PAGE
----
Outtakes: Knicks, Kicks, Now Electronics

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When Cablevision Systems said last week that it was buyingthe failing Nobody Beats the Wiz stores, the first thing that came to mind was the Seinfeldepisode where Elaine is dating the guy who played 'the Wiz' on the TVcommercials. When she found out that he played a tacky pitchman, Elaine was appalled.

That's what many analysts thought when they heard the news.Cablevision's stock dropped $2 per share.

That also pretty much summed up the attitude of most peoplewho shopped at the Wiz. As the saying went, 'Everyone Beats the Wiz.' Analystsblamed the consumer-electronics chain's demise on overexpansion in a crowded market thatis undermined by skintight profit margins.

Actually, it was a terrible store.

Service was brusque and ignorant at best, and prices wereaverage at best. When the smoothly run Circuit City -- known as the 2,000-pound gorilla ofthe consumer-electronics business -- came to New York, the family-owned Wiz couldn'tcompete. And its ill-advised expansion hastened the chain's demise.

The ironies run deep: The public has long placed cableoperators next to civil servants in their commitment to customer service. Now, Cablevisionis taking over the chain with a vow to turn it around and to focus on service and on thecustomer.

Last week, critics were crying, 'What does a cablecompany know about running an electronics chain?'

'Retail requires a completely different mind-set andpersonality,' railed veteran retail/management consultant Jules Steinberg. 'Itreminds me of Seven-Up buying all of those pizza places.'

The ironies abound. Cablevision will compete againstitself, selling DBS hardware. What a great idea, said Jonathan Thompson, a vice presidentat the Consumer Electronics Manufacturers Association. 'Cablevision is saying,'If we're going to lose customers, let's keep the customers in the family.''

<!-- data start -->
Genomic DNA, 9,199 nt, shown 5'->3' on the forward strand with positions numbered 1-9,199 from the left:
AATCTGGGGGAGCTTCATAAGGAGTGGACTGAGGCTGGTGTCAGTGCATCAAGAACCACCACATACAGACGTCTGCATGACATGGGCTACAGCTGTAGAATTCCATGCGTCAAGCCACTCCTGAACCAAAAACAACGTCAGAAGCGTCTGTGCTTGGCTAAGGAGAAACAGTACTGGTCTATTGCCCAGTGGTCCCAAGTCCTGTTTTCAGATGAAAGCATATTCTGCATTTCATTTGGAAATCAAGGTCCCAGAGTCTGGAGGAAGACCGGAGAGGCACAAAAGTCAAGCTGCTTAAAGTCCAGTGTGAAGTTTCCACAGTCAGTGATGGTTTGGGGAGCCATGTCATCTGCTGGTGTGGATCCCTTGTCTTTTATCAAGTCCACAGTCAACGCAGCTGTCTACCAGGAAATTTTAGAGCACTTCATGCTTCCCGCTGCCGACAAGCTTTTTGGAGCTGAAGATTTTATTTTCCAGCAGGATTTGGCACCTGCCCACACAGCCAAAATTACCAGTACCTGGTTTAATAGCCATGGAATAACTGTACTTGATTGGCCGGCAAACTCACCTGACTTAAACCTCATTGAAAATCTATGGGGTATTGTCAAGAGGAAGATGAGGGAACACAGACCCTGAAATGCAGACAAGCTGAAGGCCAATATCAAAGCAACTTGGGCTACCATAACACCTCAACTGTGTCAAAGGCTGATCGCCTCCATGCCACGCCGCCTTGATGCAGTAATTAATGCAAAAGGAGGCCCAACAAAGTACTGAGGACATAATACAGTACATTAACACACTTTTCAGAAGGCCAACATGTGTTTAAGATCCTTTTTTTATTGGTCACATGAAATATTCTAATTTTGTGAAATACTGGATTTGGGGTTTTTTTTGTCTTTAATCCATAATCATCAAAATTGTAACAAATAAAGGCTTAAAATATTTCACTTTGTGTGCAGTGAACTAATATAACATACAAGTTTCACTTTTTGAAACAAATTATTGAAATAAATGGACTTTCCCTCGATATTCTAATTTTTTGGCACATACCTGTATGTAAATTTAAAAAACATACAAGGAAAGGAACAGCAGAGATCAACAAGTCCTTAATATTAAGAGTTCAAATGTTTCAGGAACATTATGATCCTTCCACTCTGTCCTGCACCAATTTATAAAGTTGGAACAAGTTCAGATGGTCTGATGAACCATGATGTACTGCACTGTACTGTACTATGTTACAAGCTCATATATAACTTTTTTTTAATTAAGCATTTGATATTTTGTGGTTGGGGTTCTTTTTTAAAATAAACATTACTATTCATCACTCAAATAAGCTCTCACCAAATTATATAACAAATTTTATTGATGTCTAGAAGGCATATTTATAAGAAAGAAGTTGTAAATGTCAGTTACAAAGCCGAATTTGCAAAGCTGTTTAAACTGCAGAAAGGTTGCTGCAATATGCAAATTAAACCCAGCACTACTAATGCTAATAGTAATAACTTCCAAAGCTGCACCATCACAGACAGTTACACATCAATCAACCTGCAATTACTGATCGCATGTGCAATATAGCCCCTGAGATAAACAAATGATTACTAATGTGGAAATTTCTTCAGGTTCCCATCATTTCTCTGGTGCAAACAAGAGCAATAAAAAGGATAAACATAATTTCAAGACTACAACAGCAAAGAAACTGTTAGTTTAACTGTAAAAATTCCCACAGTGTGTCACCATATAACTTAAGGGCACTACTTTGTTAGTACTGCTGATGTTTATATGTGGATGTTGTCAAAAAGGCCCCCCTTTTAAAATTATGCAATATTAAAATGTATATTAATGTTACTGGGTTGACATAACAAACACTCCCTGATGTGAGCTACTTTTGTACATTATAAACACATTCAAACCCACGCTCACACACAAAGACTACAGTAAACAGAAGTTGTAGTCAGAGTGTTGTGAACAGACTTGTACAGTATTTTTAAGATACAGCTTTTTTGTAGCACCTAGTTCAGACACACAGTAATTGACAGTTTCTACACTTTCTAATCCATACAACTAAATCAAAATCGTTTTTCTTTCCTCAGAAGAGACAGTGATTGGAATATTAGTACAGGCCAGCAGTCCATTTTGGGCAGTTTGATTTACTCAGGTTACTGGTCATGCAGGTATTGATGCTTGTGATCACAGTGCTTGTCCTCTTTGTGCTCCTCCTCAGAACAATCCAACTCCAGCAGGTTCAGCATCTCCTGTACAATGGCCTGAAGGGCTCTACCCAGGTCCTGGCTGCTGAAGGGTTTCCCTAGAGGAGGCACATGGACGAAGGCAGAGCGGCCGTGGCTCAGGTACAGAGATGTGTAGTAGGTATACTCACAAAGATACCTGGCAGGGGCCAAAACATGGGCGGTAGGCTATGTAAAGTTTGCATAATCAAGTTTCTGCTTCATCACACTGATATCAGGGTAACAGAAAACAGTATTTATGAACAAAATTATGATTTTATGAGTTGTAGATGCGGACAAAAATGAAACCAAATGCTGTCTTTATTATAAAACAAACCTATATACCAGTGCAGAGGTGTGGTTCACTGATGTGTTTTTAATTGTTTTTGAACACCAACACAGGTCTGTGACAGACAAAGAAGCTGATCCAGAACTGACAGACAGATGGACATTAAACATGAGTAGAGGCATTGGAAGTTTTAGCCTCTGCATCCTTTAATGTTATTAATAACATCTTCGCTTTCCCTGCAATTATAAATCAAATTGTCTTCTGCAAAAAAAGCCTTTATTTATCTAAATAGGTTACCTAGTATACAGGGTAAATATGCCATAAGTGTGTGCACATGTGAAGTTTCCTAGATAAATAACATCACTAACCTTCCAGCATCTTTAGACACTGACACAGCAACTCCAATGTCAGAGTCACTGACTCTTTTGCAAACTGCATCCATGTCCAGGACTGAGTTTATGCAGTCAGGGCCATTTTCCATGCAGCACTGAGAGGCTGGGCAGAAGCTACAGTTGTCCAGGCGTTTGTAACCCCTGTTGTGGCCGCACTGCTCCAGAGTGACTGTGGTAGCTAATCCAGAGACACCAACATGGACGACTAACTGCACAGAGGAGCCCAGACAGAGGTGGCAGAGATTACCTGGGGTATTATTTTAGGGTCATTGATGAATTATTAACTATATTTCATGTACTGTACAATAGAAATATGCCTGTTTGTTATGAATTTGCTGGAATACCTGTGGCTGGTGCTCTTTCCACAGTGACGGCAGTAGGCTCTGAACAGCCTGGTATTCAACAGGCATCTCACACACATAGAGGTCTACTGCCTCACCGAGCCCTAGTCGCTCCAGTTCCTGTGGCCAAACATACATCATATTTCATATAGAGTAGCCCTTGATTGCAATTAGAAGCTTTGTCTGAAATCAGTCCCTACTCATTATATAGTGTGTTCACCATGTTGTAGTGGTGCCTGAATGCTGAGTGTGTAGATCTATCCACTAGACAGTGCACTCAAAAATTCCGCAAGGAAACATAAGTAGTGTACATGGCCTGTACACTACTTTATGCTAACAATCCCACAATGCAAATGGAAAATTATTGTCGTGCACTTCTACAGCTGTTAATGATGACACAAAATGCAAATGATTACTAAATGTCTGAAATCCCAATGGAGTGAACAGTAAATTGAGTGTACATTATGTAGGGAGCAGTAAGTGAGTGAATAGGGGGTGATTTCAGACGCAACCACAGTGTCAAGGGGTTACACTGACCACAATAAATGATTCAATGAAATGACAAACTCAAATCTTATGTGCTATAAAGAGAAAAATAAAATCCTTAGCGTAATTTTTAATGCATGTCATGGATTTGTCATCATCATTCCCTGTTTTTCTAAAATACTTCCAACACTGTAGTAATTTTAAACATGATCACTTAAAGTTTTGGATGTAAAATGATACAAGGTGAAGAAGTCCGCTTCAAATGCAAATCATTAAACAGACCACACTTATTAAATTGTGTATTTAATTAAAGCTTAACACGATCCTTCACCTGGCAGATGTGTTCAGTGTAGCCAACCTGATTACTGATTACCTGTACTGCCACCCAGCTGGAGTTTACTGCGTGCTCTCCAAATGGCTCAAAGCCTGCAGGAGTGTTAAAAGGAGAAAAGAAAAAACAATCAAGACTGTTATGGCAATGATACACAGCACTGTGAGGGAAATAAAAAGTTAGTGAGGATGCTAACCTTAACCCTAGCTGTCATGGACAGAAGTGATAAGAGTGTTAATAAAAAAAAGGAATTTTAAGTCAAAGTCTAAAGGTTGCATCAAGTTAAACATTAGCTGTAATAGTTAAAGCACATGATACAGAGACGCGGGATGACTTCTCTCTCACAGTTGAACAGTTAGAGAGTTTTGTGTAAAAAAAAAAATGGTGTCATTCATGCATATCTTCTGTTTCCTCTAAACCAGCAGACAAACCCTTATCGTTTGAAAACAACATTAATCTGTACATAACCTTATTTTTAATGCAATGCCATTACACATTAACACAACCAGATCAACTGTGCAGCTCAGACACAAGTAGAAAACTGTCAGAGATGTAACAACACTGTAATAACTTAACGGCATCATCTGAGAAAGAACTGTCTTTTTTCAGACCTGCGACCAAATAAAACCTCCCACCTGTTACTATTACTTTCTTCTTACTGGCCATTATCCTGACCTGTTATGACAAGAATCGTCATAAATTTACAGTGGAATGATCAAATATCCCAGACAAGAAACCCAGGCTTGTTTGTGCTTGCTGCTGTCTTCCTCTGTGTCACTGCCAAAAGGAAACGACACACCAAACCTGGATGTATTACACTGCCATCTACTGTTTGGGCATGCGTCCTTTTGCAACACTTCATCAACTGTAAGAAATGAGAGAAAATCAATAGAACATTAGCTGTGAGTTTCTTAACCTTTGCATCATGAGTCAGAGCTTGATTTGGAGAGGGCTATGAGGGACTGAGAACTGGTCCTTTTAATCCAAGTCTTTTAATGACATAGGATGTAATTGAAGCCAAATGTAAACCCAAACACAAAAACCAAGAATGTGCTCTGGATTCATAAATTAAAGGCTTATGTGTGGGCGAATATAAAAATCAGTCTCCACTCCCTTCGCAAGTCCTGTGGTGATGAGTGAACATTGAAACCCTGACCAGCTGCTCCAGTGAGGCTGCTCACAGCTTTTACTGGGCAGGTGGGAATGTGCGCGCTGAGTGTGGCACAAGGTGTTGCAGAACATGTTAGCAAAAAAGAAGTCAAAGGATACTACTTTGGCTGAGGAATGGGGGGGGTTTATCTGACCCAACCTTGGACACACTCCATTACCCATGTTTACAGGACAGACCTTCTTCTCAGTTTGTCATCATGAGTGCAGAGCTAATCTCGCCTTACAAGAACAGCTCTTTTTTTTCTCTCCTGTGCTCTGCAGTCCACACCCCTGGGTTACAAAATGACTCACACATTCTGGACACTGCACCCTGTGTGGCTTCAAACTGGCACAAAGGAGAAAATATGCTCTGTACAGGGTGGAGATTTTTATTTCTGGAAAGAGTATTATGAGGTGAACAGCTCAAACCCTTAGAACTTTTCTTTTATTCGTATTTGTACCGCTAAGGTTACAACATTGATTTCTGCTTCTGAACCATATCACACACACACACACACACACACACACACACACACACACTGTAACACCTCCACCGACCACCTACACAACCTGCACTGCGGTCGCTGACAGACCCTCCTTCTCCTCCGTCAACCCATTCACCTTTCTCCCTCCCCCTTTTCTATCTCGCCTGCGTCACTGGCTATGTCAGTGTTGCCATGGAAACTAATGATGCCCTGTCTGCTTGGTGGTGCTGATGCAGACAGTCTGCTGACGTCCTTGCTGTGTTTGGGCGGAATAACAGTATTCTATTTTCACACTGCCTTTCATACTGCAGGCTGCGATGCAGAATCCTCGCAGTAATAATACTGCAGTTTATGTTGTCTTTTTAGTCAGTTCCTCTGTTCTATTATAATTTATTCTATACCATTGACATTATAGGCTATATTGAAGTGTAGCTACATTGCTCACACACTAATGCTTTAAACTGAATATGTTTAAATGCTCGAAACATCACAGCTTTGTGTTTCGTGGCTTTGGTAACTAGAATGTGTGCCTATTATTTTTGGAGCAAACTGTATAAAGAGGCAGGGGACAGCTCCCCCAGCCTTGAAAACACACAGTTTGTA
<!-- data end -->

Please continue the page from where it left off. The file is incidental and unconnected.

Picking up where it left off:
But might Cablevision try to talk prospective DBS buyersout of a dish and into an Optimum Gold upgrade? 'The customer makes the decision, notthe salesperson,' Thompson insisted.

Cablevision is saying little about being in the DBSbusiness, other than to assert that many of its best customers also own DBS equipment. Butsome satellite dealers aren't sure what Cablevision is up to.

'It gives them a shot to tell the consumer,'Let metell you what the cable system can do for you,'' said Elly Valas, executive directorof the North American Retail Dealers Association, which represents independent electronicsdealers.

The key, Valas and others agreed, will be in the service:Cablevision can't sell like Circuit City -- a 'commodity buy' based largely onprice. To pitch people on cable modems, new interactive set-tops and telephony, it willneed sophisticated salespeople who are willing to take the time to explain all of thesefancy features to both the average Joe and to Web surfers.

People will need a reason to come back to the Wiz.Cablevision boasted that the Wiz enjoys huge brand-name recognition. Well, so did thePinto.

Still, there's plenty of reason for Optimum optimism.Cablevision insists that it knows that the personal touch will be key to making the Wizwork. They talk about how commission-oriented salespeople have little incentive at moststores to spend much time with customers. At the Wiz, salesmen sized up customers in lessthan a minute, ignoring those who looked like mere browsers.

Cablevision vows to change all of that and to use thestores as outlets of cable offices; as showcases for its shiny, high-tech future; and as aplace to sell tickets for its other holdings: Madison Square Garden and Radio City.

CEO Jim Dolan is promising 'unparalleled service andsupport.' That's critical.

Moreover, as another top MSO executive pointed out,Cablevision stands to exploit the Telecom Act, which will allow retailers to sell set-topboxes -- a major piece of the OpenCable picture.

Further, the price was right. Cablevision is buying the Wizon the cheap, and it has relatively little to lose, even if the chain collapses. And withits new, huge, tight tristate cluster, Cablevision can more easily market its regionalbusiness.

Finally, I couldn't help recalling this:

In 1967, Cablevision chairman Chuck Dolan was the first toair New York Knicks and Rangers games live from Madison Square Garden. He also startedHBO. Just like now, people scratched their heads.

So, when the Dolans do something a little off the wall, youhave to take notice. Anyone see Cablevision's stock price recently?

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